Denver Public Schools’ declining enrollment committee met with frustration over closed meetings, limited debate

As Denver Public Schools moves toward a fraught debate over closing schools with low enrollment, critics are assailing an advisory committee process they say has been marred by secrecy and frustration.

Some committee and community members complain of closed meetings, poor translation for Spanish-speaking parents, ignored questions, stifled debate, and filtered feedback.

“Every time somebody asks a question, they’re told it’s not going to be answered and there’s not enough time, we’re going to keep moving,” said Karimme Quintana, a Spanish-speaking mother of two students who serves on the district’s declining enrollment advisory committee.

“It seems like everything is already done, everything is already decided,” she said. “They just have us there so at the end, they can say these committee members decided.”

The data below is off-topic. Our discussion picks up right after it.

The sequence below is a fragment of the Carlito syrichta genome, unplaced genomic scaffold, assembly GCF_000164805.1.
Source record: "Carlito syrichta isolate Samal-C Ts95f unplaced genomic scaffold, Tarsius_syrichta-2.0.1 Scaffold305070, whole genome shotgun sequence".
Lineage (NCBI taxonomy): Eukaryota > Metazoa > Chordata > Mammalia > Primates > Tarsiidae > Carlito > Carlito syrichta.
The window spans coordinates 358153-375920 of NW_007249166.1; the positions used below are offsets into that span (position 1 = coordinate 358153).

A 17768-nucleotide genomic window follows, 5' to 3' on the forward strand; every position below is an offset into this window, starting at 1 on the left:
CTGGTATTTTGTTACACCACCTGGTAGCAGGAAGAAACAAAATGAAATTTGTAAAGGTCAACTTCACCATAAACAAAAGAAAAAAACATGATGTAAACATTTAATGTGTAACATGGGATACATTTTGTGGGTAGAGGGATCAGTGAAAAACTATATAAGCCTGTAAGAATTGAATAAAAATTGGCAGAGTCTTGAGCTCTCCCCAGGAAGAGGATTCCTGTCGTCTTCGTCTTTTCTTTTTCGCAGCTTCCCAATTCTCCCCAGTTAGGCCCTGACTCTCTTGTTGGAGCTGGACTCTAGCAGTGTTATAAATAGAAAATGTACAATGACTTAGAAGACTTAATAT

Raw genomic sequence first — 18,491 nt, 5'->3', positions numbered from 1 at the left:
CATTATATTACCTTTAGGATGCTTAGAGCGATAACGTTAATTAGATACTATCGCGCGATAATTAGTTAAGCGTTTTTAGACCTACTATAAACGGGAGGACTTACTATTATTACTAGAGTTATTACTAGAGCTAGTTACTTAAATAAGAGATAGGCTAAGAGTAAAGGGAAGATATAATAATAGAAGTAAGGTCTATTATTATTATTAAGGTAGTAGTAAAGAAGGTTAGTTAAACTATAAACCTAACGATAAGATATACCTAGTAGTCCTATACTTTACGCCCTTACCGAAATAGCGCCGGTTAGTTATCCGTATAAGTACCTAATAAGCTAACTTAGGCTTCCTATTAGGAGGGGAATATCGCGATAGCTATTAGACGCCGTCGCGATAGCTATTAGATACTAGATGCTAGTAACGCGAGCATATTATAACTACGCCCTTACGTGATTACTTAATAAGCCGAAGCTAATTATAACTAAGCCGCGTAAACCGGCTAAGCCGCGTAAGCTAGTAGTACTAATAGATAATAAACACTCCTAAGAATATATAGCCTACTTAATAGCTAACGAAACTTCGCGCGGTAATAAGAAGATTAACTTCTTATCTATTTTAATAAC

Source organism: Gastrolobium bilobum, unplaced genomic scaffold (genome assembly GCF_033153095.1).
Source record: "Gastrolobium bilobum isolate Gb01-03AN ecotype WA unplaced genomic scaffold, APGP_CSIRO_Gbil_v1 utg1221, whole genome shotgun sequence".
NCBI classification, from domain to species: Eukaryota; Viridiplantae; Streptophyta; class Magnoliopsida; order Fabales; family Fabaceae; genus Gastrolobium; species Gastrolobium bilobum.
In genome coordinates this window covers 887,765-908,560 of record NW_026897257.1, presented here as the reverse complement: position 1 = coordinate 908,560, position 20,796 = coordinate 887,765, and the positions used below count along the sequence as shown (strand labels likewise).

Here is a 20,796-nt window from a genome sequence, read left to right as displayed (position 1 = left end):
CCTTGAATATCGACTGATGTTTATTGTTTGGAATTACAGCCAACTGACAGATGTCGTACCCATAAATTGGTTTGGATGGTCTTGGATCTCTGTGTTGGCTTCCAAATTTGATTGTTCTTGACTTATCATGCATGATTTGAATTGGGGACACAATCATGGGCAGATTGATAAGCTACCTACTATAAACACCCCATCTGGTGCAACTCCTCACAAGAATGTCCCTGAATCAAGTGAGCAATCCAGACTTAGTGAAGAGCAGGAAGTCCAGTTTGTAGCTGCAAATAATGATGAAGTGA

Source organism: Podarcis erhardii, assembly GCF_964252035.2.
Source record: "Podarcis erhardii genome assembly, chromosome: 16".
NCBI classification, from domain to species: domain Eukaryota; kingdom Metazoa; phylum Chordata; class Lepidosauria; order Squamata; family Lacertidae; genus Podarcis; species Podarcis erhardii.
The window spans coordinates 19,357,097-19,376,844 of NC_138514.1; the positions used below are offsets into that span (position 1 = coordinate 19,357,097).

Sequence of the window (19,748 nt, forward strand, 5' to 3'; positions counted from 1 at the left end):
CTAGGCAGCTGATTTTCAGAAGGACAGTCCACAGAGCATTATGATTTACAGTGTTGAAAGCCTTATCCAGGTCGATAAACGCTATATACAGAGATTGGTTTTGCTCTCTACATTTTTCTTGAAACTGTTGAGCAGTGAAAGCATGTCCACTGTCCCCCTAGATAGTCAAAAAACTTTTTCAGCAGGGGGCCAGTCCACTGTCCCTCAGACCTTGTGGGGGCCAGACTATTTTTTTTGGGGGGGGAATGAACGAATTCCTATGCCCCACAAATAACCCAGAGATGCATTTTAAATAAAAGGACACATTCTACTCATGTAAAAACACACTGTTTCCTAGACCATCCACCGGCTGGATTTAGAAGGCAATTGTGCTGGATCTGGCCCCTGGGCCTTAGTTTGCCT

Inauthentic community engagement and a sense that decisions are a “done deal” by the time the district asks for input are frequent criticisms of Denver Public Schools. The school board made clear it wanted to hear community voices this time. In June, the board passed a resolution saying the community should lead, and the district support, the process of producing options to manage shrinking enrollment — although the resolution implied school closures were inevitable.

But some of the people participating in the process said it suffers from the same old flaws.

“It doesn’t feel authentic,” said Cynthia Trinidad-Sheahan, the executive director of the Colorado Association for Bilingual Education and another member of the committee. “It just feels like a compliance thing — check it off, we had the committees.”

After some controversial fits and starts, the district named a declining enrollment advisory committee that began meeting early last month. The committee’s stated purpose is to recommend criteria to Superintendent Alex Marrero for closing or consolidating schools. The recommendations are due next month, but the district says no schools would close until 2024.

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